Why Are So Many Good Shows Leaving Netflix?
With 75-plus million subscribers, Netflix is one of the most popular subscription services out there. Each month brings a new set of series and movies to Netflix, but there’s a major downside to that — popular shows and films are being pulled off the queue on a monthly basis. One Tree Hill, 30 Rock, Titanic, and Friday Night Lights were just a few of the many removed from the popular platform this month alone. And, it’s not as random as it might appear.
Netflix is one of the smartest platforms out there. It can recommend shows you might like before you would otherwise come across them. The Netflix team even creates hit series, like House of Cards, purely based on what they know about what users will like, from plots and themes to actors. And with success from what the platform dubbed as “Netflix Original Series,” they're using those positive results to their advantage.
But what really goes into how Netflix decides which shows to nix? It’s a combination of how much licensing rights cost and how many viewers are tuning into the show or movie. If nine seasons of One Tree Hill cost more to renew the license than it takes to create a new show, which Netflix won't have to pay fees for, it’s a simple answer from a business and profit standpoint.
If series are exclusively owned by, say, Hulu or Amazon Video, then Netflix isn't able to include it in their catalog. Ultimately, decisions to remove shows can come down to "popularity, cost, seasonal or localized factors, or availability," according to Netflix's website. So, once a TV show or movie's licensing is expiring, the Netflix team factors these variables to decide if it should be pulled.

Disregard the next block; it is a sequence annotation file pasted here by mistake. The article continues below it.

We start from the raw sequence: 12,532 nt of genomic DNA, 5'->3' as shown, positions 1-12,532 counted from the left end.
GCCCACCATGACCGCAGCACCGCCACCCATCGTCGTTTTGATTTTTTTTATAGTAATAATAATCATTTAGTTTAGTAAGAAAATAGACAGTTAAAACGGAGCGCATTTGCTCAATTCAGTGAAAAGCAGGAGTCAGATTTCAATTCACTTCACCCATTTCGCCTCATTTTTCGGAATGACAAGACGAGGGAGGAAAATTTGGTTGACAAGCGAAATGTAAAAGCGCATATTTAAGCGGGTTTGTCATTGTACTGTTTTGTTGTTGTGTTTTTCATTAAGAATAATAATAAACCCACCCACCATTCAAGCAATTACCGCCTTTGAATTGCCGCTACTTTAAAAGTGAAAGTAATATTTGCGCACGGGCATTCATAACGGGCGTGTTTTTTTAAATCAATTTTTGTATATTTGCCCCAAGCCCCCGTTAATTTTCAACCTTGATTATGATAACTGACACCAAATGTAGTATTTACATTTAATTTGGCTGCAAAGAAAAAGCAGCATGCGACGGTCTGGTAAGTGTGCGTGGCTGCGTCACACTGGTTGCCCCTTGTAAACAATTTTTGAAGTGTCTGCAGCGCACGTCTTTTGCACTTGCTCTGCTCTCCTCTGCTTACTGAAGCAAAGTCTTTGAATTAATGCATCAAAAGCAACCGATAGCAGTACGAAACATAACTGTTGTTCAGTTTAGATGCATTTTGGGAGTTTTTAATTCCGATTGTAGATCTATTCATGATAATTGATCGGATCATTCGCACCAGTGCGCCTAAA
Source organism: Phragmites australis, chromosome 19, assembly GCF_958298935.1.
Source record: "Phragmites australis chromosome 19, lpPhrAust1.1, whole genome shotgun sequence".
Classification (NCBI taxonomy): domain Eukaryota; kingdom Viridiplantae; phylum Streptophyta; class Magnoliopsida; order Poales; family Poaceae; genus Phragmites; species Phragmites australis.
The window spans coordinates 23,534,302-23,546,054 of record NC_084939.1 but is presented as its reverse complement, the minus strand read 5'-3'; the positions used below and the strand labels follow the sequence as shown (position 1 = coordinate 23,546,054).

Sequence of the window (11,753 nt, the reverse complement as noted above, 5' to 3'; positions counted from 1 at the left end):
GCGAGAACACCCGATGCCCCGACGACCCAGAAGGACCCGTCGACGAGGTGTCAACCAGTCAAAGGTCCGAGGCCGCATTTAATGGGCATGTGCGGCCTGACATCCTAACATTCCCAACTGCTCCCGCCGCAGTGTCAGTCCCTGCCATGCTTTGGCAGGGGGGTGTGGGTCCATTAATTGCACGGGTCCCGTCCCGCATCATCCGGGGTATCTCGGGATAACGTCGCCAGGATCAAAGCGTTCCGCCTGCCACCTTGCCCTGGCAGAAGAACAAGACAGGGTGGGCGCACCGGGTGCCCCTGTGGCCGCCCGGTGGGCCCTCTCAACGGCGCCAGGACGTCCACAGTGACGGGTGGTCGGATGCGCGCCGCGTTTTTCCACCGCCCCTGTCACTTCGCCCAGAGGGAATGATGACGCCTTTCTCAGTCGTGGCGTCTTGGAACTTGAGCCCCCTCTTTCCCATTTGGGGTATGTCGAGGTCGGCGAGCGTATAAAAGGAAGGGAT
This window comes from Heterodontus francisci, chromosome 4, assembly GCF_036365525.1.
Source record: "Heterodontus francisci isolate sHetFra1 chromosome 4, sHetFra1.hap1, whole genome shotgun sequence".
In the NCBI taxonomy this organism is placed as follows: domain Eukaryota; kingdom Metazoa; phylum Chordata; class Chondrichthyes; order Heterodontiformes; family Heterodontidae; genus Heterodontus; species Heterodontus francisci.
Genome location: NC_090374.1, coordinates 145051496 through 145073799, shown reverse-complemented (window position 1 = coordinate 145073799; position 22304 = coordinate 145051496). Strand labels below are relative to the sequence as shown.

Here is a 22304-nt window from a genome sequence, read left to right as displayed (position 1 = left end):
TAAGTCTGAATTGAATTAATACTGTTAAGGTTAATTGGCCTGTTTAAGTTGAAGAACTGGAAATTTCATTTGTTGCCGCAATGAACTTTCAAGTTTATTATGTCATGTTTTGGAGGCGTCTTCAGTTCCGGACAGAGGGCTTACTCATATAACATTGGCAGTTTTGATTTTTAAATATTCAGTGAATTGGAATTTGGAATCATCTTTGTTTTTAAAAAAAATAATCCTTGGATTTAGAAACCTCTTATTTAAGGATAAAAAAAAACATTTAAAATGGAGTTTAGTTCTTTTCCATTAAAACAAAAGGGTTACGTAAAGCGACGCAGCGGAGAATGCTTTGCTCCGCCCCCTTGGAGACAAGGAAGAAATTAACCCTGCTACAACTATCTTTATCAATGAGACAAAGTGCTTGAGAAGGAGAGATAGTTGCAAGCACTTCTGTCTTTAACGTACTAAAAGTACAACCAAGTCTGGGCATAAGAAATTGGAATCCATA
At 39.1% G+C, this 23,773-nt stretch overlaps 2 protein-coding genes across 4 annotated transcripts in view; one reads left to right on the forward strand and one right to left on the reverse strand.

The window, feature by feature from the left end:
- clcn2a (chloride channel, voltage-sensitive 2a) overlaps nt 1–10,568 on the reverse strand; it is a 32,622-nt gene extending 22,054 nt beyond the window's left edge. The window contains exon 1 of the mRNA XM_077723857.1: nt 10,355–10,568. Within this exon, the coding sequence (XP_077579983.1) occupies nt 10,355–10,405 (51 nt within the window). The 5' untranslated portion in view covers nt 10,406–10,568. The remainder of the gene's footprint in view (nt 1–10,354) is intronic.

As a viewer, I love that I can find a mix of classic series that are no longer on air blended with new hits, such as Netflix Original Series. It’s more affordable to pay a flat $7.99 per month for both as opposed to purchasing old sets of DVDs to have on hand. Even better, I can find it all through a click of my remote. And when you take into account the exclusivity factor -- you can only watch House of Cards via Netflix -- it just might be what keeps viewers subscribed. Only time will tell if a platform full of only new content is worth the monthly price for subscribers.
If a TV show or movie you love is leaving Netflix, don't panic just yet. Sometimes other streaming services will pick up the licenses once one doesn't renew, so keep an eye out on Hulu and Amazon Video to see if they're picking it up. You can also purchase the series or movie to have on hand in your home to watch at your convenience. Not sure if a movie or show is leaving the popular platform? Take a look at the Netflix social channels to keep up with new releases and non-renewals and viewers will get a notification of expiration on TV series that will expire in the next 30 days.
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